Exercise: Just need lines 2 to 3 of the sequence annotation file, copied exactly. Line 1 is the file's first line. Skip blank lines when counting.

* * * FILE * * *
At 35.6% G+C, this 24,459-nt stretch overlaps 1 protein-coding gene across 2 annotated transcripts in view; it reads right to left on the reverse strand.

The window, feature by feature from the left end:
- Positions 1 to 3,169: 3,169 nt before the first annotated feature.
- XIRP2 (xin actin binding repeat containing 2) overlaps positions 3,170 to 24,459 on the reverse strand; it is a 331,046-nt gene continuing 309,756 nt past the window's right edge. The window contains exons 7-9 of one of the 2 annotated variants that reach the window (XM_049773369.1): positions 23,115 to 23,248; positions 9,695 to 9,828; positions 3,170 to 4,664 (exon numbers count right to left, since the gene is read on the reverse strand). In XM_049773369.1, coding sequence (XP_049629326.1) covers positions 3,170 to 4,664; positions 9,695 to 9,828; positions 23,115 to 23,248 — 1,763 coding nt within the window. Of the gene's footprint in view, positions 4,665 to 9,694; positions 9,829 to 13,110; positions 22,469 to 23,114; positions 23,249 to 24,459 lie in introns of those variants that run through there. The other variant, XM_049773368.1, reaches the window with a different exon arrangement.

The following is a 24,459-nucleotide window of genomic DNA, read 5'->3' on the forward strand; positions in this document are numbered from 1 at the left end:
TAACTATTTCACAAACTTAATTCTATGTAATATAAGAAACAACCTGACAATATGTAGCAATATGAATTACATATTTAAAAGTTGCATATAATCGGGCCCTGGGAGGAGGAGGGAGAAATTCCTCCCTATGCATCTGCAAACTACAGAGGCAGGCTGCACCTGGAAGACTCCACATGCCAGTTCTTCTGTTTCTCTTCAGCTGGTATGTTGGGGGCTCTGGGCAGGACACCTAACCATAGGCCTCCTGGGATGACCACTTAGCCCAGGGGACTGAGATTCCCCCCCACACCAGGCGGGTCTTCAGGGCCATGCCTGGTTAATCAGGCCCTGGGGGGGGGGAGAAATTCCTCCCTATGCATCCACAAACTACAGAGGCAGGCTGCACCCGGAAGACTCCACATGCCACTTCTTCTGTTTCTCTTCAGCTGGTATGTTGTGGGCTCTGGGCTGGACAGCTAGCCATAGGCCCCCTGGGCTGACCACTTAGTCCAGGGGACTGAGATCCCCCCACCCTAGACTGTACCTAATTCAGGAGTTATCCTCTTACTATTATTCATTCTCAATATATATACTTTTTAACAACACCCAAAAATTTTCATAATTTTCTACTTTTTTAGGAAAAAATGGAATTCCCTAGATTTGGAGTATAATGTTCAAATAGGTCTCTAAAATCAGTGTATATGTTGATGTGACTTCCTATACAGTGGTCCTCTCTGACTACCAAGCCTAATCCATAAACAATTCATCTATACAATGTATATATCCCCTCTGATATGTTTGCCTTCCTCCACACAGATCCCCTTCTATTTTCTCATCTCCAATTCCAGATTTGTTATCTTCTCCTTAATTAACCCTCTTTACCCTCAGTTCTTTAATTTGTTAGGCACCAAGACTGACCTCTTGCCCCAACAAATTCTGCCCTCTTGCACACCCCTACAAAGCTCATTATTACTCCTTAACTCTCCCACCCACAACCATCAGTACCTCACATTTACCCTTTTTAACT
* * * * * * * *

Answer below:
The window, feature by feature from the left end:
- Positions 1 to 3,169: 3,169 nt before the first annotated feature.